Written and directed by indie icon Jim Jarmusch. Paterson, a bus driver lives a sedate domestic life with his wife and their unflappable bull dog. This is a portrait of a person's daily routine that's deeply felt and remarkably powerful. Paterson is an extraordinarily humane film about the creative process, told on the smallest possible scale, although you do risk coming out with a new affection for modernist poetry.
Fishguard Panto is back with a new version of Jack and the Beanstalk this January, with all the usual characters brought to life by Fishguard and District Drama Society. King Bertram has been taking everyones money, and his daughter Beatrice has a new friend Jack, who climbs the beanstalk to find a Giant living in the clouds. Stealing Mrs Clucky seems the answer to everything, but it doesn’t work out as he expects!
Traditional panto fun for all ages - book early as it usually sells out.
Adults £7, Children £5. ( Wednesday evening is a preview performance charged at child rates for all. )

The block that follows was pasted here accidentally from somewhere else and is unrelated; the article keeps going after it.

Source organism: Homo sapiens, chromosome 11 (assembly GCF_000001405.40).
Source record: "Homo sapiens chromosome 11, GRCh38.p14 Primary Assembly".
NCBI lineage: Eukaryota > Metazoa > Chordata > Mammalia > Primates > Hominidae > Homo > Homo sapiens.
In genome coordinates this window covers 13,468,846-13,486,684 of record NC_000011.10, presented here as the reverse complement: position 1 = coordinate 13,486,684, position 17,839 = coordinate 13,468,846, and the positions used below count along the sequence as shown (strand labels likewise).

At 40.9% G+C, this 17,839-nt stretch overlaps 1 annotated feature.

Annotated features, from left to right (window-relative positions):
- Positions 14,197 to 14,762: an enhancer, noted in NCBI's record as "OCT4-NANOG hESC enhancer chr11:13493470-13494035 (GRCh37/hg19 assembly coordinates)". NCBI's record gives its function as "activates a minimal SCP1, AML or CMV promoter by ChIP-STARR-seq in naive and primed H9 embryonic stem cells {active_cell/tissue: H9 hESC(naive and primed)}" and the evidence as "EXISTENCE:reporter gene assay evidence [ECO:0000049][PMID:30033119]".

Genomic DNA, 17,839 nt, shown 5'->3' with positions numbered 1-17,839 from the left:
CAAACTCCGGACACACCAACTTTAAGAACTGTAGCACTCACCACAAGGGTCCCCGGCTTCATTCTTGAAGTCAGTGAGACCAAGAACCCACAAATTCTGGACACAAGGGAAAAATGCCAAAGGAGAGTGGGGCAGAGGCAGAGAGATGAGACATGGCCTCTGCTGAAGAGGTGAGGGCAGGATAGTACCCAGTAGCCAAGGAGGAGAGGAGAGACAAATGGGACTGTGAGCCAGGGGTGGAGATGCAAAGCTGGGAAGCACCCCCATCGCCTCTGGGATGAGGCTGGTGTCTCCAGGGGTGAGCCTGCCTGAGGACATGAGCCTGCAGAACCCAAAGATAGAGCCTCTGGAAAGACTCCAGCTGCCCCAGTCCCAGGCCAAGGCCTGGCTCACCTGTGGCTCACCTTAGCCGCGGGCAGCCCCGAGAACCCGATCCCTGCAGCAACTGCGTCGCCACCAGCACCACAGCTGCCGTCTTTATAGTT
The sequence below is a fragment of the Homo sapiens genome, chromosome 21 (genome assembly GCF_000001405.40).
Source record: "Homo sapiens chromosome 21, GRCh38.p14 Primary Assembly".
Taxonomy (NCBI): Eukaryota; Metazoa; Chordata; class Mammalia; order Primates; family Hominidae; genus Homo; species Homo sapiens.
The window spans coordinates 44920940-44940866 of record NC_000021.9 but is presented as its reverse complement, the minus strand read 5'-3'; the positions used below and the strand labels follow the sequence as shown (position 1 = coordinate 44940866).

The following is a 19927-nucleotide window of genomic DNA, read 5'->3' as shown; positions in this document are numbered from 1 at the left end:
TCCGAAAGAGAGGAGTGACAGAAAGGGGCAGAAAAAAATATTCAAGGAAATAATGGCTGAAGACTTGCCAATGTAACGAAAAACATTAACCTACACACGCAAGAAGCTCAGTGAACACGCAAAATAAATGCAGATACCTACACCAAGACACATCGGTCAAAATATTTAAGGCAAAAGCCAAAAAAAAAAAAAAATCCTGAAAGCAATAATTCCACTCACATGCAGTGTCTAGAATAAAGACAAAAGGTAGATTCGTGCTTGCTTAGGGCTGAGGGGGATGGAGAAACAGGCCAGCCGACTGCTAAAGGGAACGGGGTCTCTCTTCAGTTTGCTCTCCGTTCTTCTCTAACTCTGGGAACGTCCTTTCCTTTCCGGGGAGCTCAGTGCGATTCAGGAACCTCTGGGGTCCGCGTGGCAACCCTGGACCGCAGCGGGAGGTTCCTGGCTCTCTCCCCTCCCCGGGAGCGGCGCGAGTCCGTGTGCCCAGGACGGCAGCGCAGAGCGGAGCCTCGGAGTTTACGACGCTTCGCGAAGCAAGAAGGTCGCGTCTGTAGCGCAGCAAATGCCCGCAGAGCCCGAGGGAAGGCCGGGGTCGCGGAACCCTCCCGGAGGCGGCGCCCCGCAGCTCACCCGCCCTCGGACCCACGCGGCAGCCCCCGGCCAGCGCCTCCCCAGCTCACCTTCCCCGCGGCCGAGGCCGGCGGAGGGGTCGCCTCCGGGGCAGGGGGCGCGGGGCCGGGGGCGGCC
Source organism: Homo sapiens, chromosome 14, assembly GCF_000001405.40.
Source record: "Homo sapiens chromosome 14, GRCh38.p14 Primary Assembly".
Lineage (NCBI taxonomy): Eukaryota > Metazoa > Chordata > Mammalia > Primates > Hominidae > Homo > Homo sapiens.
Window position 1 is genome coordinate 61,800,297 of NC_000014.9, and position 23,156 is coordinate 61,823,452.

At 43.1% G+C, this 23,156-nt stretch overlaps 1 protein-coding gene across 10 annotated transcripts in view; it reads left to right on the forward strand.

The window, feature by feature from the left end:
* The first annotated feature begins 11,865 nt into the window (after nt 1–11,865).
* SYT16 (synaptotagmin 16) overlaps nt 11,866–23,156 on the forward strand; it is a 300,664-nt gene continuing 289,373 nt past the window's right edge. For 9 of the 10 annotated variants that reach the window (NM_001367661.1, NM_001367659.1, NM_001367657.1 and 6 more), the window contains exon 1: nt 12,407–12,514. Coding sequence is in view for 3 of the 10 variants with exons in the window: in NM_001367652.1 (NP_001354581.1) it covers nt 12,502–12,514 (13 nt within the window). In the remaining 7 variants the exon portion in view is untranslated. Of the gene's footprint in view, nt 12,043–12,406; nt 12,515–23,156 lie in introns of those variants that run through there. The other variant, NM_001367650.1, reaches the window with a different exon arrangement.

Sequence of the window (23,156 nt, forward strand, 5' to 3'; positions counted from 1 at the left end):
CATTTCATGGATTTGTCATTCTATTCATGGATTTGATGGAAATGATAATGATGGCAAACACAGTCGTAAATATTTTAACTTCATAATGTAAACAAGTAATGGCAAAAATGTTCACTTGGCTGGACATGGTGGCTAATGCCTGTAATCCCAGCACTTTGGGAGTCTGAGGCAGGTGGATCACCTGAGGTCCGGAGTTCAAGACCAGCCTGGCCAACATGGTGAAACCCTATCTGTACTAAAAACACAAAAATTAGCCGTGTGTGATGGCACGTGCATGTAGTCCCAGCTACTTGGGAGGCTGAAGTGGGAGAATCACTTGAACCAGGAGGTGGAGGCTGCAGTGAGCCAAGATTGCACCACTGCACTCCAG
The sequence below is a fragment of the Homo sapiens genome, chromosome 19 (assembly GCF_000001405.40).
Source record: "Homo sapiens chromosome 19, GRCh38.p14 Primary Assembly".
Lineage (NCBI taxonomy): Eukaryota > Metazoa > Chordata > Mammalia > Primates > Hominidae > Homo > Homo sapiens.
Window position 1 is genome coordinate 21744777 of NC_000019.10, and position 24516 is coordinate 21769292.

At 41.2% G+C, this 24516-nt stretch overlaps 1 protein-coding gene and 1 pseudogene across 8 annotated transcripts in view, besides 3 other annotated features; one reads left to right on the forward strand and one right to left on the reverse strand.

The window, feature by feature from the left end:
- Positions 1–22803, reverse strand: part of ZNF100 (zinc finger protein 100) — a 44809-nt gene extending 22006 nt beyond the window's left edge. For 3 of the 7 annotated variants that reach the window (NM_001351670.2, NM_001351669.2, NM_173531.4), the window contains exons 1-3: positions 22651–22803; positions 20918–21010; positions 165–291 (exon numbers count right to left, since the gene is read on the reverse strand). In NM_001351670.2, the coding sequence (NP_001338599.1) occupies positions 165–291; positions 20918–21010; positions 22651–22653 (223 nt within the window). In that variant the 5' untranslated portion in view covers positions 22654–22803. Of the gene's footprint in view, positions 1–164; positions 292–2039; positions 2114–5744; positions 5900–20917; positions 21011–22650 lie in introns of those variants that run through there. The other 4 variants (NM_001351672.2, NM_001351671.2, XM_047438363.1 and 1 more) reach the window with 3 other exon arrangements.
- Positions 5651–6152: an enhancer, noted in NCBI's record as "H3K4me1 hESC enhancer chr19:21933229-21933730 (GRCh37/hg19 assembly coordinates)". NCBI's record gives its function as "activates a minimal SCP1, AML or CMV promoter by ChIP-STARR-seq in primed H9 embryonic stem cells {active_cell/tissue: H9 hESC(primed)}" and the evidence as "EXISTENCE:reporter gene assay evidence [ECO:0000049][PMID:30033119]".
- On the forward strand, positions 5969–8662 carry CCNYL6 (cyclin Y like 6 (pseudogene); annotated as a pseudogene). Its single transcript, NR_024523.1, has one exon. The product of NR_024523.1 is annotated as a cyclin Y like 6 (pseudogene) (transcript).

The man was carrying nothing; his hands clasped to a fresh bullet wound leaking blood from his belly.
This was Vincent van Gogh, then a little known artist; now the most famous artist in the world.
His tragic death has long been known, what has remained a mystery is how and why he came to be shot.
Loving Vincent tells that story.
Cat on a Hot Tin Roof
By Tennessee Williams
Directed by Benedict Andrews
Tennessee Williams’ twentieth century masterpiece Cat on a Hot Tin Roof played a strictly limited season in London’s West End in 2017. Following his smash hit production of A Streetcar Named Desire, Benedict Andrews’ ‘thrilling revival’ (New York Times) stars Sienna Miller alongside, Jack O’Connell and Colm Meaney.
On a steamy night in Mississippi, a Southern family gather at their cotton plantation to celebrate Big Daddy’s birthday. The scorching heat is almost as oppressive as the lies they tell. Brick and Maggie dance round the secrets and sexual tensions that threaten to destroy their marriage. With the future of the family at stake, which version of the truth is real – and which will win out?